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CPSC Warns of Potentially Hazardous Disposable Butane Cigarette Lighters

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Recall Date:
October 20, 1987

Recall Details

FOR IMMEDIATE RELEASE  
October 20, 1987  
Release # 87-062
 

WASHINGTON, DC -- In cooperation with the U.S. Consumer Product Safety Commission, Campari USA, Inc., New York, New York, today announced a program to alert consumers to the potential hazards of certain disposable butane cigarette lighters. The lighters in question are labeled "Campari, the smart mixable" on one side of the lighter body and on the other side will say, "Campari, Soda, the classic" or "Campari Grapefruit Juice, the exotic."

These lighters were imported beginning in July of 1983 by Campari USA to be used as promotional items and were given to consumers free through liquor sales outlets.

Certain of these lighters can shoot up excessively high flames or spew butane without lighting or before lighting. There have been no injuries reported involving these lighters.

Since a consumer cannot readily differentiate between lighters which may exhibit the problem and those which do not, the firm is urging consumers who may still have these lighters in their possession to carefully dispose of them. In disposing of the lighters, consumers are warned to do so in such a way that children will not have access to the discarded lighters.

The problem with these lighters was first brought to the Commission's attention by the Dade County Florida Fire Department when they received a box of these lighters from an anonymous source. The fire department forwarded the lighters to the Commission. No fires have been reported related to these lighters.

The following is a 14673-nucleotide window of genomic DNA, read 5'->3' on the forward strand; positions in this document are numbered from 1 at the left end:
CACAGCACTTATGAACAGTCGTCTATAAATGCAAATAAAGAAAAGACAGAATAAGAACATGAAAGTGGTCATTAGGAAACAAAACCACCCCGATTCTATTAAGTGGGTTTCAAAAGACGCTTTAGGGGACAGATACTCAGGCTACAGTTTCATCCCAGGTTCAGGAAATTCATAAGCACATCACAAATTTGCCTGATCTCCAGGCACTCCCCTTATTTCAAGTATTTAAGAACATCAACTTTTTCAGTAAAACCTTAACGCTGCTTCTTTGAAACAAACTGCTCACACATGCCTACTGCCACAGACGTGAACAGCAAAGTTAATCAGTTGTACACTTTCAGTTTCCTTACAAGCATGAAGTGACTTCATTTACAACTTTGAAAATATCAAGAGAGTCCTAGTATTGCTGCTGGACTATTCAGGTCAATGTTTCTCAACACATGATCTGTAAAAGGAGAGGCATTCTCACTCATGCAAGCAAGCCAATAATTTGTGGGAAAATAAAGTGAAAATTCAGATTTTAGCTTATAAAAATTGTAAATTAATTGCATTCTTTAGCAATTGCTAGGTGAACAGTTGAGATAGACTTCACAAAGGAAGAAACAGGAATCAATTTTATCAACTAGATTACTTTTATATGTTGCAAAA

To report unsafe consumer products or to receive safety information, call the CPSC toll-free hotline number at 800-638-CPSC. teletypewriter number for the hearing impaired is (301) 595-7054.

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About the U.S. CPSC

The U.S. Consumer Product Safety Commission (CPSC) is charged with protecting the public from unreasonable risk of injury or death associated with the use of thousands of types of consumer products. Deaths, injuries, and property damage from consumer product-related incidents cost the nation more than $1 trillion annually. CPSC's work to ensure the safety of consumer products has contributed to a decline in the rate of injuries associated with consumer products over the past 50 years.

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